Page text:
Before hiring any contractor, consumers affected by a natural disaster should call their insurer. There’s no need to rush into an agreement. Homeowners should inspect all work and make sure they are satisfied before paying. Most contractors will require a reasonable down payment, but no payments should be made until a written contract is in place.

The NICB offers these tips to homeowners before hiring a contractor:

  • Be wary of anyone knocking on your door offering unsolicited repairs to your home. 
  • Be suspicious of any contractor who rushes you or says the government endorses them.
  • Shop around for a contractor by getting recommendations from people you trust.
  • Get three written estimates for the work and compare bids.
  • Check a contractor’s credentials with the Better Business Bureau.
  • Always ask for a written contract that clearly states everything the contractor will do.
  • Never sign a contract with blank spaces because it could be altered afterward.
  • Never pay for work up front and avoid paying with cash; use either a check or credit card.

The NICB Post-Disaster Contractor Search Checklist explains the contractor hiring process step by step.  Anyone with information concerning insurance fraud or vehicle theft can report it anonymously by calling toll-free 800-TEL-NICB (800-835-6422) or submitting a form to the NICB.

“Acting as communities’ financial first responders, insurers rebuild damaged homes, cars, and lives after a natural disaster,” said Triple-I CEO Sean Kevelighan.  “The Insurance Information Institute is proud to join forces with the NICB to educate consumers and communities about how to best prepare and recover economically.”

“Victims of disasters are under tremendous stress as they are often pulled from their homes, fight heavy traffic attempting to get to safety, all while leaving their home and belongings behind,” said NICB President and CEO David Glawe. “When they go home, they are exhausted and strained, a time when they are most susceptible to these fraudulent schemes.”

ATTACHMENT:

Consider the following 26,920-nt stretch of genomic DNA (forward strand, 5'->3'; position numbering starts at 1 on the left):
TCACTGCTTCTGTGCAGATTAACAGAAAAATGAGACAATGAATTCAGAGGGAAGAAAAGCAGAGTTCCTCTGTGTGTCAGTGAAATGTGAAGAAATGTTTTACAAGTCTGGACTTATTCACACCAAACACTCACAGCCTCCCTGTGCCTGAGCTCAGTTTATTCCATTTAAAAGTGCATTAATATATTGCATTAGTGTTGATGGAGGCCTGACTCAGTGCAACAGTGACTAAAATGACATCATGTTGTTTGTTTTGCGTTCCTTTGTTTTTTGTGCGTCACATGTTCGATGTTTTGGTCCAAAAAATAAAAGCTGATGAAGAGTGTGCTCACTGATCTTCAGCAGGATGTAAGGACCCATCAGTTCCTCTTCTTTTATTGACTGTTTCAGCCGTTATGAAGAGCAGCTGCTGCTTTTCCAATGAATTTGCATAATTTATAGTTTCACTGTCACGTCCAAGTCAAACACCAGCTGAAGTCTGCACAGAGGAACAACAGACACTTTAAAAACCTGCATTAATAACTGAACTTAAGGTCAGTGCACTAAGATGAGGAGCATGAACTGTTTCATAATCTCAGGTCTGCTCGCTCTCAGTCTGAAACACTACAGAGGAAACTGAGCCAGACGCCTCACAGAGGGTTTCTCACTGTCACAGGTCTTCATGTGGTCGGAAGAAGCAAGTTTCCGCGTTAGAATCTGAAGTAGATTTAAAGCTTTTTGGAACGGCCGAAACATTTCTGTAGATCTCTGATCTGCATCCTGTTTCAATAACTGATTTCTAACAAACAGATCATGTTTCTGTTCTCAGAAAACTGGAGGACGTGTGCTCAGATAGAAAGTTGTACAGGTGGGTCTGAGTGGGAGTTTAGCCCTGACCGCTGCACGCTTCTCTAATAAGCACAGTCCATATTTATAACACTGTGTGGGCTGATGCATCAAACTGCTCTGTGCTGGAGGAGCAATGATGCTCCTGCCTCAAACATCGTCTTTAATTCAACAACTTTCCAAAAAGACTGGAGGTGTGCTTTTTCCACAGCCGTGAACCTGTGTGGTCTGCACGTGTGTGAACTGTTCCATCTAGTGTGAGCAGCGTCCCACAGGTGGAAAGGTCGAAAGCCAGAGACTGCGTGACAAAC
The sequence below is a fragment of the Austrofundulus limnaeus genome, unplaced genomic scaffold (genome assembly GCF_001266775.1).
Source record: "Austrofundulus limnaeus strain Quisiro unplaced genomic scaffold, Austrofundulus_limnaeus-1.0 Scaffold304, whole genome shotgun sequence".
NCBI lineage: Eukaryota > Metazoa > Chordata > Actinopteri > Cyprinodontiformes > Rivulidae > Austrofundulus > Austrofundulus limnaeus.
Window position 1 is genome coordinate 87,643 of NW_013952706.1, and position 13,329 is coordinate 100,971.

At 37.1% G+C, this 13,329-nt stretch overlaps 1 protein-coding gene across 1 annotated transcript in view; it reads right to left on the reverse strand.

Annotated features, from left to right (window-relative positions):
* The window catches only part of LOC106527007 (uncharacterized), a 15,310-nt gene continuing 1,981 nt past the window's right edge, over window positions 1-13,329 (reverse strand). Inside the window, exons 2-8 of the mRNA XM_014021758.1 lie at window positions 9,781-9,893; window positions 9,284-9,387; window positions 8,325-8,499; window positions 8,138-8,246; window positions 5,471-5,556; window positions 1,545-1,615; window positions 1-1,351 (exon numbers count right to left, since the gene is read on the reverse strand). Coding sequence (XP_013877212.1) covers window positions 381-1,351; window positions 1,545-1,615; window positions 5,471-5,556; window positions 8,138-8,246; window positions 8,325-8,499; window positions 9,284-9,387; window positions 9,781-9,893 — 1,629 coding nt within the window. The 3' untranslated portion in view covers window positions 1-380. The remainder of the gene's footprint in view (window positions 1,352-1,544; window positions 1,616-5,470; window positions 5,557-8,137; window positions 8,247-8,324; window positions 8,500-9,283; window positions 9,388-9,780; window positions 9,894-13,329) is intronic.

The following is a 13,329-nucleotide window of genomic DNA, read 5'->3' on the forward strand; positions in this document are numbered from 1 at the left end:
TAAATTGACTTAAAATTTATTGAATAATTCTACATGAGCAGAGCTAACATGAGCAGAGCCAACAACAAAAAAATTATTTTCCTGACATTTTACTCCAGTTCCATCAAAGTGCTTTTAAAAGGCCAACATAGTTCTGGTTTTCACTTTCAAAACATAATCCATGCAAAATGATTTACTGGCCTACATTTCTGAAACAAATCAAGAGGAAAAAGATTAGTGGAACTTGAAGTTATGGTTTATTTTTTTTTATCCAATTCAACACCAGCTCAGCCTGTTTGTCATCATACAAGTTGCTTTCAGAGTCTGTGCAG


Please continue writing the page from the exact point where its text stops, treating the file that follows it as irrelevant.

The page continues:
RELATED LINKS:

Article: Insurance Fraud

Facts & Statistics: Insurance Fraud

Dear California:
As You Prep for Wildfire, Don’t Neglect Quake Risk

It’s important for people living in earthquake-prone areas to remember that standard homeowners and renters insurance don’t cover most earthquake damage.

For this reason, Janet Ruiz, Triple-I’s California-based director of strategic communication, advises people in the state to consider buying a policy that, at a minimum, covers the structure, building code upgrades, and emergency repairs.

“You can also get coverage for additional living expenses and personal property, and some companies even cover damaged swimming pools or masonry veneer,” Ruiz writes in a recent Op-Ed in The San Diego Union-Tribune.

As the South Napa and Ridgecrest earthquakes – in 2014 and 2019, respectively – recede from memory and wildfire readiness and resilience seem the more immediate need, Ruiz reminds Californians that even relatively mild tremors can inflict costly damage. She therefore encourages residents to reduce their risk through education, mitigation, and insurance.

There are a number of earthquake insurance providers in California. Many participate in the California Earthquake Authority (CEA), but some non-CEA insurers also provide options to help protect Californians from financial loss.

“CEA offers premium discounts to policyholders who have retrofitted, or strengthened, their older homes to help them better withstand shaking,” Ruiz writes.

In a separate Op-Ed, CEA CEO Glenn Pomeroy advises on retro-fitting older homes to be more quake resistant and resilient. Older homes – especially those built before 1980 – are more susceptible to earthquake damage because they predate modern seismic building codes. According to U.S. Census data, more than 53 percent of the housing units in San Diego County fall into that category of being built before 1980 and could be in need of retrofitting.